54. Memorandum of Conversation1


  • Economic Reconstruction


  • Pham Van Dong, Premier
  • Nguyen Duy Trinh, Deputy Premier and Minister of Foreign Affairs
  • Le Duc Tho, Special Adviser to DRV Delegation to Paris Conference on Vietnam
  • Phan Hien, Member of DRV Delegation to Paris Conference on Vietnam
  • Tran Quang Co, Member of DRV Delegation to Paris Conference on Vietnam
  • Nguyen Dinh Phuong, Interpreter
  • Dr. Henry A. Kissinger, Assistant to the President for National Security Affairs
  • Richard T. Kennedy, Senior NSC Staff
  • Winston Lord, NSC Staff
  • David A. Engel, NSC Staff, Interpreter
  • Miss Irene G. Derus, Notetaker

Dr. Kissinger: Mr. Thach has left. If we can get the Special Adviser employed somewhere I think the Prime Minister and I can get things settled very quickly. [Laughter]

Le Duc Tho: Do you want to get rid of me too then?

Dr. Kissinger: Well, if you and the Foreign Minister would leave, I think we could come to an agreement very rapidly.

Pham Van Dong: Shall we begin now, Mr. Special Adviser?

Dr. Kissinger: Yes, Mr. Prime Minister.

Pham Van Dong: Before we begin the one remaining question, that is the economic question, I have one point to raise to you, Mr. Adviser. Today I think it necessary to launch strong protest against the cruel treatment and base treatment that our officials participating in the Four-Party Joint Commission have continuously met in the last few days. We resolutely demand an end to these brazen and unbelievable violations of the Agreement.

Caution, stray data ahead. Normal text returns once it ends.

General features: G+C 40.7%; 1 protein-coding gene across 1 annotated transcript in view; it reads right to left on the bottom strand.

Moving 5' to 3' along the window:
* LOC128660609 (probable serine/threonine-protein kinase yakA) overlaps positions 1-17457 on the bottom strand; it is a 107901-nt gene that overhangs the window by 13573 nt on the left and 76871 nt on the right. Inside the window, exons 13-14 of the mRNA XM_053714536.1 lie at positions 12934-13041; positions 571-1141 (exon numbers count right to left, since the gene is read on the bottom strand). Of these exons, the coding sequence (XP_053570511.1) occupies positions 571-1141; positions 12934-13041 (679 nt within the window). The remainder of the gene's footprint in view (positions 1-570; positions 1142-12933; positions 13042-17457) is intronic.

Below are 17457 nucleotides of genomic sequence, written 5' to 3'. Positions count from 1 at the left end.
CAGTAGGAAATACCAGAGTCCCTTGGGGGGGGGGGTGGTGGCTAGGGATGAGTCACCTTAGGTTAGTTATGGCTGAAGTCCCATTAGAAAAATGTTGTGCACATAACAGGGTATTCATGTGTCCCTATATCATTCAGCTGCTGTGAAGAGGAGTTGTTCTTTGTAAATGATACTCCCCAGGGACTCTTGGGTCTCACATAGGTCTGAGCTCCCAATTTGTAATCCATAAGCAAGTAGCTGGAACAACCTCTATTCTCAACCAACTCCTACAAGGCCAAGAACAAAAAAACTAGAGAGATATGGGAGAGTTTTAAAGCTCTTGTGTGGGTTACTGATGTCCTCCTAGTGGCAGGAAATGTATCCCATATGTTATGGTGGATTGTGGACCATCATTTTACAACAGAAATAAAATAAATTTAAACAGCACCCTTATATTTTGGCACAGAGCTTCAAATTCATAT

Dr. Kissinger: Are there new ones in addition to those you mentioned?

Pham Van Dong: New ones. Continuous violations and the serious case happened in Pleiku. They organized hooligans and engaged in [Page 1450] violent acts and mishandling. At the same time there has been no improvement regarding the accommodations and the food, and according to the information available to us from a foreign journalist in South Vietnam, there appears to be mobilization [of this] by the Saigon authorities. I think it necessary to comment on the seriousness of this case. Yesterday Mr. Adviser said that when Ambassador Sullivan would go to Saigon he would arrange these things. Therefore, I think it necessary to recall this question again.

Dr. Kissinger: Mr. Prime Minister, I can only repeat what I said yesterday. It is totally against the policy of the U.S. to impede in any way whatsoever or to discourage the work of the Four-Party Joint Commission. We believe that the members of the Four-Party Military Commission should be treated with the dignity and the respect which their position and their office requires. While I am in Hanoi I have difficulty communicating in detail and I can only communicate in a general way with Washington.

Pham Van Dong: I understand.

Dr. Kissinger: So Ambassador Sullivan will be instructed by me to take measures when he comes to Saigon on Wednesday, and I will take personal measures when I return to America next Tuesday—in fact Monday; it will be Tuesday your time.

Pham Van Dong: I appreciate the statement made by Mr. Special Adviser. Shall I have now to listen to Mr. Special Adviser’s views about the question we have to discuss today?